My research interests arose from lived experience as a management student and a Standard and Poor’s credit analyst during the 2008-09 Financial Crisis. Seeing scholars who could lay out in gruesome detail what was transpiring and then watching an organization react to a post-crisis world provided the motivation and foundation for my three streams of research: 1) financialization and organizational design, 2) sensemaking amidst uncertainty, and 3) technology and work design. First, because the Financial Crisis and ensuing Great Recession stemmed from problems with financialization, I wanted to know how financialization could impact the structure of organizations. Second, my own employer, Standard and Poor’s was devastated by both the scope of the crisis and its speed. In rapidly changing environments, our mental models may struggle to keep pace with events as they unfold. This led me to wonder what process organizations can take in order to make sense of and react to highly dynamic situations. Finally, the financial innovations at the core of the crisis were, in part, technological innovations. Rising power and declining cost in computing systems made it possible to run the Monte Carlo simulations and Gaussian copula formulas needed to evaluate and structure large pools of risk. Technological advances also changed both the type of work and the kind of worker needed in investment banks. Physicists and computer scientists all of a sudden had the ideal skills to work in finance. This led me to wonder how technological advances intersect with job and work design. My dissertation is part of this third research stream.
My dissertation lies at the intersection among job and work design, entrepreneurship and technology. As technological shifts happen with greater speed and frequency, technology may potentially require the evolution and redesign of existing jobs. While we know that the design of jobs matters for organizational outcomes, we have incomplete knowledge of the process of how jobs are constructed out of organizational tasks, and know even less about how technology affects that process. To examine these topics, my dissertation consists of two studies. Study 1, a macro study, focuses on how the migration of tasks between jobs can drive similarity in jobs over time. Using job transition data gleaned from a unique proprietary dataset of 14 million resumes from a Michigan-based staffing services company, combined with semantic similarity measures between job descriptions derived using text analysis, I examine whether the migration of workers between jobs increases the similarities between those jobs over time. In effect, I use these data sources to construct “topographical maps” to show how employees may act as task carriers between jobs.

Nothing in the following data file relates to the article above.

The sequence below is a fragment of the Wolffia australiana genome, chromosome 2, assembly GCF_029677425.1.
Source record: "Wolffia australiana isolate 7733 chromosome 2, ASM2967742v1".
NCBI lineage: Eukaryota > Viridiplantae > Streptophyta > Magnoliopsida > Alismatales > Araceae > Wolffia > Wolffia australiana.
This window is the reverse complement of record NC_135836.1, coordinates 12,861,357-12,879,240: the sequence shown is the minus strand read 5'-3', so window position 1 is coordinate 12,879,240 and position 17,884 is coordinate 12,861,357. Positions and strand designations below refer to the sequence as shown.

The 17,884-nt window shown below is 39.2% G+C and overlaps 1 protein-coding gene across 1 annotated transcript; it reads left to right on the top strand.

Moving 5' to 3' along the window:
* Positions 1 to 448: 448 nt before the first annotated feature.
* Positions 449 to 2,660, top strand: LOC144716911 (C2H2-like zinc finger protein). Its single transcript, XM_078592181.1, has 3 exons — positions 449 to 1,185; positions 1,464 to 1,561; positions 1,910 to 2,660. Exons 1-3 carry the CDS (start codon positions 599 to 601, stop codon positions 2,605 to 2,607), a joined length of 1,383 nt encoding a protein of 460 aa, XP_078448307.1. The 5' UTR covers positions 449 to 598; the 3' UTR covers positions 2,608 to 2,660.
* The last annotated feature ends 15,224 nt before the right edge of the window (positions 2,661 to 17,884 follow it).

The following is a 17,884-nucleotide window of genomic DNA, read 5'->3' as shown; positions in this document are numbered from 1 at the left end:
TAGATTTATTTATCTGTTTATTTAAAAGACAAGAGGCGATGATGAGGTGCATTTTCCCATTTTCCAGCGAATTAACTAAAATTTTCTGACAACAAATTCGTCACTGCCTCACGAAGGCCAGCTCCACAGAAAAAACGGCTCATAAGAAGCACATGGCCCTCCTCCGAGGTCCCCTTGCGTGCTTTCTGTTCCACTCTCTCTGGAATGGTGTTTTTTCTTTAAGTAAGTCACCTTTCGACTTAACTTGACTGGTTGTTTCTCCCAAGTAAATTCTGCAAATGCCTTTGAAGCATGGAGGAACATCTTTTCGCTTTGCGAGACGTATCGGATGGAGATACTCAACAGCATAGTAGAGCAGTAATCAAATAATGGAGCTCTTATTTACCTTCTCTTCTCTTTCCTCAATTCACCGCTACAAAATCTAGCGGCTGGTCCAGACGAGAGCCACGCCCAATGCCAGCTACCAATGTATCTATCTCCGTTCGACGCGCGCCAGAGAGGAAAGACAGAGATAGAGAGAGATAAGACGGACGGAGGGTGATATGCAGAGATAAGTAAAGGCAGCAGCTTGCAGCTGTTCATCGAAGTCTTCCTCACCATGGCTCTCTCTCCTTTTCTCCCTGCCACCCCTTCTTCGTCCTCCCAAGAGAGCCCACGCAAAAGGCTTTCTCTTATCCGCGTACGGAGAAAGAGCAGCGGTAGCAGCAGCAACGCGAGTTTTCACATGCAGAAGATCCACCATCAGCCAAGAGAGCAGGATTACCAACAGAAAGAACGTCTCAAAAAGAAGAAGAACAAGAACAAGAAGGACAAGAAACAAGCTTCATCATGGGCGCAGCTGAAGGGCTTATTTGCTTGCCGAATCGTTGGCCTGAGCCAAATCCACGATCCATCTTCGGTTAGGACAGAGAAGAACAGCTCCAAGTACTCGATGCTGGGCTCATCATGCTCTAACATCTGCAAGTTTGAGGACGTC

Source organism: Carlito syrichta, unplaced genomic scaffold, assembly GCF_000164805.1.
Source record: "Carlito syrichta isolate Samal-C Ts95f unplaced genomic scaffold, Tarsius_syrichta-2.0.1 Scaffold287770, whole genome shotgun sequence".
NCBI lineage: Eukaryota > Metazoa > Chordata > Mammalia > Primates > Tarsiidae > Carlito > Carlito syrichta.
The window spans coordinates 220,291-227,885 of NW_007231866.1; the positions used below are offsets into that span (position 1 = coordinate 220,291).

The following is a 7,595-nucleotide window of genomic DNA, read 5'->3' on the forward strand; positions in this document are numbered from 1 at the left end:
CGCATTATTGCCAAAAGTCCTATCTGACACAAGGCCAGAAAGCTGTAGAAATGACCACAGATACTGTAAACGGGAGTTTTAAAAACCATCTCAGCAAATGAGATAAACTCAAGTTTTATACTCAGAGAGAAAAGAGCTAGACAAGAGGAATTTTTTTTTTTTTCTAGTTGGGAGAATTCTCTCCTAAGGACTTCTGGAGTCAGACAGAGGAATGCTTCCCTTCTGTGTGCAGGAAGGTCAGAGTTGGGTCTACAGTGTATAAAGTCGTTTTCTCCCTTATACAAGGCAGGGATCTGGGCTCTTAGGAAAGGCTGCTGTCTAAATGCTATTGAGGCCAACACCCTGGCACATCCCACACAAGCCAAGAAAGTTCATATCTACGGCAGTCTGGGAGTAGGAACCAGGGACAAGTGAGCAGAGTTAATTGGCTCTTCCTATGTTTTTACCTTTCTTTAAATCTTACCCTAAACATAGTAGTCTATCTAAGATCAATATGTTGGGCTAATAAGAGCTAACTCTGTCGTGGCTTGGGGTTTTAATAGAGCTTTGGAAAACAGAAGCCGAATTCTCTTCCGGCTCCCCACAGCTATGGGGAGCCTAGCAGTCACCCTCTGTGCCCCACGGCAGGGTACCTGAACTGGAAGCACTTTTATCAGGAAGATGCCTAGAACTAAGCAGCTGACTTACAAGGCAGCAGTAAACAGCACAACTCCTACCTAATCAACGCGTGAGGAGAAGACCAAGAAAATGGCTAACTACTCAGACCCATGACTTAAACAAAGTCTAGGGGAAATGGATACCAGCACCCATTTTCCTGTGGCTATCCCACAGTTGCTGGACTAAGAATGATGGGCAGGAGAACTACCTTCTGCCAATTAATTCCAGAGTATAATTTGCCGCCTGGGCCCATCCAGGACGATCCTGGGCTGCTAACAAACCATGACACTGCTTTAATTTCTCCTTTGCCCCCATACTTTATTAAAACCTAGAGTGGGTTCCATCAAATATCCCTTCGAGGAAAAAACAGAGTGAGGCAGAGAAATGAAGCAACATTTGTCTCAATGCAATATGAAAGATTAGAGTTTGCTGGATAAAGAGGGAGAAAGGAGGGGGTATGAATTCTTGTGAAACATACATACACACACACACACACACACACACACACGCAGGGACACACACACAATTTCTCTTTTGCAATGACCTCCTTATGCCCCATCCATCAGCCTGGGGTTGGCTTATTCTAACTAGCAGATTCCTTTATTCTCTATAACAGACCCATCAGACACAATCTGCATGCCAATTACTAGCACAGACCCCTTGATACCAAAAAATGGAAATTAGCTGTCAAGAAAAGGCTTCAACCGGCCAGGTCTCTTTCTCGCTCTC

In Study 2, a micro study, I perform field research in a start-up commercial cleaning services company whose workers use custom software on tablet computers in their daily work practices. I have been in the field collecting data with the founding team for over a year to date. The analysis of this data to should reveal how entrepreneurs convert organizational objectives paired with novel technology into tangible organizational tasks, which are then bundled into jobs that people perform. Further, I expect to see how workers respond to technological incursion in their daily work. These data will be augmented by interviews with current or former founders of new organizations to be collected over the next six months. This second study will show how organizational tasks are converted into actual jobs by examining how entrepreneurs use technology to deliver new services to market.